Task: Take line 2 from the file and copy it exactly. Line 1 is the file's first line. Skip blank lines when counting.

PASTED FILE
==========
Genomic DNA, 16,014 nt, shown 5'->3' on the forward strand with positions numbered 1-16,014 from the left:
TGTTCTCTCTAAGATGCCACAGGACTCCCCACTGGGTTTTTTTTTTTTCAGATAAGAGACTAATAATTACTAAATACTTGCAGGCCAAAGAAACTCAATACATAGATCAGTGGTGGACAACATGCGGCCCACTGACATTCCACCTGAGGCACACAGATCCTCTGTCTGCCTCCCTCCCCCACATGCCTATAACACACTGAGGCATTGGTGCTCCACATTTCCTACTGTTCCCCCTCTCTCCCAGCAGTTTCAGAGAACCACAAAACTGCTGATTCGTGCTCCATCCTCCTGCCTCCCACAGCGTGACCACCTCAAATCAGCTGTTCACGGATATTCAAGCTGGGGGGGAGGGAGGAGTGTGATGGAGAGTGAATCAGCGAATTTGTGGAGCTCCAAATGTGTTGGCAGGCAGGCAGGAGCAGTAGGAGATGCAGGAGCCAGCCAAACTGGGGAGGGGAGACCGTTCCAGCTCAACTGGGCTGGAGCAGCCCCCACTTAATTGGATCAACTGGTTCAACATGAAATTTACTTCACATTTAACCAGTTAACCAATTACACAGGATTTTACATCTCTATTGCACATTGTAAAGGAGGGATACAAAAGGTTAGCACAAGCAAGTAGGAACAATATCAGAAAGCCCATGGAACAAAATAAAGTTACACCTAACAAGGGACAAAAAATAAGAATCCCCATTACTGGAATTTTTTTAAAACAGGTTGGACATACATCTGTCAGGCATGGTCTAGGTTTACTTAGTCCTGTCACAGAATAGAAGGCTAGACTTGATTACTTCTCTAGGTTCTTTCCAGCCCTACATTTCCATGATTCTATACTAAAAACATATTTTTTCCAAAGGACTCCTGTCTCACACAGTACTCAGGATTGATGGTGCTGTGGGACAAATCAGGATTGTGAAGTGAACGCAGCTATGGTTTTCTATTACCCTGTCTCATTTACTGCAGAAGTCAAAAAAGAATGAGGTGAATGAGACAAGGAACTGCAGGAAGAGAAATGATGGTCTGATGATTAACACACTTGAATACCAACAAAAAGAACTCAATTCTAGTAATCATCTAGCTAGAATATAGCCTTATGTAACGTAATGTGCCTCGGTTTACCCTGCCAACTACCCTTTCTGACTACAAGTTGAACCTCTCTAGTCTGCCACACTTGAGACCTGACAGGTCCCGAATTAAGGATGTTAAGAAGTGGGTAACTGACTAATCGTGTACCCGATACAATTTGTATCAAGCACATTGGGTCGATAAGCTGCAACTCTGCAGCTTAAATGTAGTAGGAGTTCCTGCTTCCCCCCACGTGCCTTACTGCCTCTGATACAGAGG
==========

TGTTCTCTCTAAGATGCCACAGGACTCCCCACTGGGTTTTTTTTTTTTCAGATAAGAGACTAATAATTACTAAATACTTGCAGGCCAAAGAAACTCAATACATAGATCAGTGGTGGACAACATGCGGCCCACTGACATTCCACCTGAGGCACACAGATCCTCTGTCTGCCTCCCTCCCCCACATGCCTATAACACACTGAGGCATTGGTGCTCCACATTTCCTACTGTTCCCCCTCTCTCCCAGCAGTTTCAGAGAACCACAAAACTGCTGATTCGTGCTCCATCCTCCTGCCTCCCACAGCGTGACCACCTCAAATCAGCTGTTCACGGATATTCAAGCTGGGGGGGAGGGAGGAGTGTGATGGAGAGTGAATCAGCGAATTTGTGGAGCTCCAAATGTGTTGGCAGGCAGGCAGGAGCAGTAGGAGATGCAGGAGCCAGCCAAACTGGGGAGGGGAGACCGTTCCAGCTCAACTGGGCTGGAGCAGCCCCCACTTAATTGGATCAACTGGTTCAACATGAAATTTACTTCACATTTAACCAGTTAACCAATTACACAGGATTTTACATCTCTATTGCACATTGTAAAGGAGGGATACAAAAGGTTAGCACAAGCAAGTAGGAACAATATCAGAAAGCCCATGGAACAAAATAAAGTTACACCTAACAAGGGACAAAAAATAAGAATCCCCATTACTGGAATTTTTTTAAAACAGGTTGGACATACATCTGTCAGGCATGGTCTAGGTTTACTTAGTCCTGTCACAGAATAGAAGGCTAGACTTGATTACTTCTCTAGGTTCTTTCCAGCCCTACATTTCCATGATTCTATACTAAAAACATATTTTTTCCAAAGGACTCCTGTCTCACACAGTACTCAGGATTGATGGTGCTGTGGGACAAATCAGGATTGTGAAGTGAACGCAGCTATGGTTTTCTATTACCCTGTCTCATTTACTGCAGAAGTCAAAAAAGAATGAGGTGAATGAGACAAGGAACTGCAGGAAGAGAAATGATGGTCTGATGATTAACACACTTGAATACCAACAAAAAGAACTCAATTCTAGTAATCATCTAGCTAGAATATAGCCTTATGTAACGTAATGTGCCTCGGTTTACCCTGCCAACTACCCTTTCTGACTACAAGTTGAACCTCTCTAGTCTGCCACACTTGAGACCTGACAGGTCCCGAATTAAGGATGTTAAGAAGTGGGTAACTGACTAATCGTGTACCCGATACAATTTGTATCAAGCACATTGGGTCGATAAGCTGCAACTCTGCAGCTTAAATGTAGTAGGAGTTCCTGCTTCCCCCCACGTGCCTTACTGCCTCTGATACAGAGG